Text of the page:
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Background

I am building a simple web application using raspberry as a server. I am using this raspberry also to control an arduino. A user can send commands through the browser to the raspberry, and it can control some arduino functions!

What I want

enter image description here

I want to use an arduino to turn a lamp on and off, parallel to a normal manual switch that I can use to turn on the lamp on and off, like this:

1: If the lamp is off and the switch is also on OFF position (open switch), I can turn the lamp on by using the switch, putting it on the ON position (closing the switch). Then, the monitoring system is gonna tell arduino (and the web server) that the switch is on/closed and the light is on.

2: I can use arduino to turn off the light, without necessarily puting the switch on the OFF position. If the light is OFF (because I turned it off using an arduino) and the switch is on the ON position (closed), I should need to switch it to OFF position and then to ON position again, in a manner that I can sense these changes and send it to arduino (and consequently, to the web server).

3 (Possible improvement?): Whenever I change the state of the switch, the light would change its state to whichever is the opposite of the current one: if the light is on, it goes off and vice-versa, regardless of the switch state.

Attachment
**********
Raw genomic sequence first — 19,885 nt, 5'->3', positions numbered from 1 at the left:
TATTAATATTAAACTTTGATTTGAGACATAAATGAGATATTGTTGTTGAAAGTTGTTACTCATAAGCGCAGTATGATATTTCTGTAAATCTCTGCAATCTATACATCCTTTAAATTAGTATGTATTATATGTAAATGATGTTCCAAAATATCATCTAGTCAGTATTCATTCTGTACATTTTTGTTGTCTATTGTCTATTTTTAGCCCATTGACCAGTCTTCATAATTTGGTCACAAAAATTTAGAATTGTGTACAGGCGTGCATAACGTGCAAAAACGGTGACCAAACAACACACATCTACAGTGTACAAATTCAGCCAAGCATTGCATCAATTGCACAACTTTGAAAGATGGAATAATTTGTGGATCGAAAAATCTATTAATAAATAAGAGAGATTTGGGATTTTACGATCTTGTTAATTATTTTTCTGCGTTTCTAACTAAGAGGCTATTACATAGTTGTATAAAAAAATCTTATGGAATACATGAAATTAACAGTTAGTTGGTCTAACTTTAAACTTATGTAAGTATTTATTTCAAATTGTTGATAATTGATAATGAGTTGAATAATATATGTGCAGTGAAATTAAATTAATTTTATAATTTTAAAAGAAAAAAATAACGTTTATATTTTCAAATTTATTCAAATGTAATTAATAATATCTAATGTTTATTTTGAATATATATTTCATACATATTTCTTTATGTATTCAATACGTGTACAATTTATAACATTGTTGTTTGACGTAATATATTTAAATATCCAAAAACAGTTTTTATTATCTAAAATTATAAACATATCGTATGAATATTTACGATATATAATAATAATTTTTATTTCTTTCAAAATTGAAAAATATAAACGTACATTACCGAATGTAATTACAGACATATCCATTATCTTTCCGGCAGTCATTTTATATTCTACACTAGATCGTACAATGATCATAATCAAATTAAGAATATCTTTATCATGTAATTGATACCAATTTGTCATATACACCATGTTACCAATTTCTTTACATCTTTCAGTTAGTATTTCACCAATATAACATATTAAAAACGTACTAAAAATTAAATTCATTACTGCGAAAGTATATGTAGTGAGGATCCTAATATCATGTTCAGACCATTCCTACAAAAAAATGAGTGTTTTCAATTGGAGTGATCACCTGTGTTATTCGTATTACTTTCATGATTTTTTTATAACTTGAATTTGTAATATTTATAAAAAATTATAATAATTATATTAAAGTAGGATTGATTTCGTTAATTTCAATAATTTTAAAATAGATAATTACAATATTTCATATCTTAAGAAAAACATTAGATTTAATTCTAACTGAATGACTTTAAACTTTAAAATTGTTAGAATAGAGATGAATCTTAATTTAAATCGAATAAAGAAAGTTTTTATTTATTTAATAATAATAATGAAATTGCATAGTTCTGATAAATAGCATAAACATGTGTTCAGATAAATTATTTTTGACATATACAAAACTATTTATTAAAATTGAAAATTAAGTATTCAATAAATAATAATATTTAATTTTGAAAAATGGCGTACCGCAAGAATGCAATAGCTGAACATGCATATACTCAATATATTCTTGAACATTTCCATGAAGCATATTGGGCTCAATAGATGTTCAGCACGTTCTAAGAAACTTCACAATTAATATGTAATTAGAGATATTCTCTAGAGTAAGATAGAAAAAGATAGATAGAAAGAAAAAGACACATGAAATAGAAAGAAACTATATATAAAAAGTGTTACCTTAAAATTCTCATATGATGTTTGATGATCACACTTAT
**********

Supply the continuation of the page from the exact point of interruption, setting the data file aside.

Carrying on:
The problem

How can I actually know if the switch is on and off? There is anyway to use a sensor, some electronic circuit or component that can if tell the switch is on or off? I was thinking about using a relay to control the light, depending of the state of the light that is stored on arduino/web-server. Is this a reliable way (I mean, using a relay) to do that?

I appreciate any possible help on this, I have been interested on IOT and I want to do some simple applications for home automation; this is my first one! Thanks in advance for any help, again.

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To get the functionality you describe, you need to have "3-way" (SPDT) switches — a manual one and a relay that the Arduino controls. This is just like having two switches that control the lights from either end of a hallway, except that one of them is controlled by your MCU.

Sensing the state of the light is a separate matter. There are many circuits on this site and others for safely detecting the presence of line voltage at the light socket.

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  • \$\begingroup\$ Thank you for your answer! Your approach is valid and I am gonna implement it, though I am still wondering how I would install such system in a simple SPST switch, even though they are not commonly used as lamp switches (I guess?) \$\endgroup\$ – Roger Peixoto Jul 15 '19 at 12:09
  • \$\begingroup\$ They are (where?) regularly used in stair wells where you have a switch at the top and bottom. Toggling either of them turns the light on or off. Many relays are "3-way" and you simply wire them in series with a second "3-way" switch and the light. Wall mounted light switches often are 3-way too so they can be wired to turn the light on in either configuration or actually be used as 3-way switch. \$\endgroup\$ – Goswin von Brederlow Jul 15 '19 at 14:21
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As you would need to control mains anyway, you can connect only relay and lights in series. Existing switch you wire to GPIO of Arduino. This way Arduino know state of switch and can control lights without extra connections and sensors. There is a problem that your Arduino have to function correctly to control lights even if you only want to use physical button. So this solution is only appropriate if you can live with inability to switch state of lights until you repair Arduino.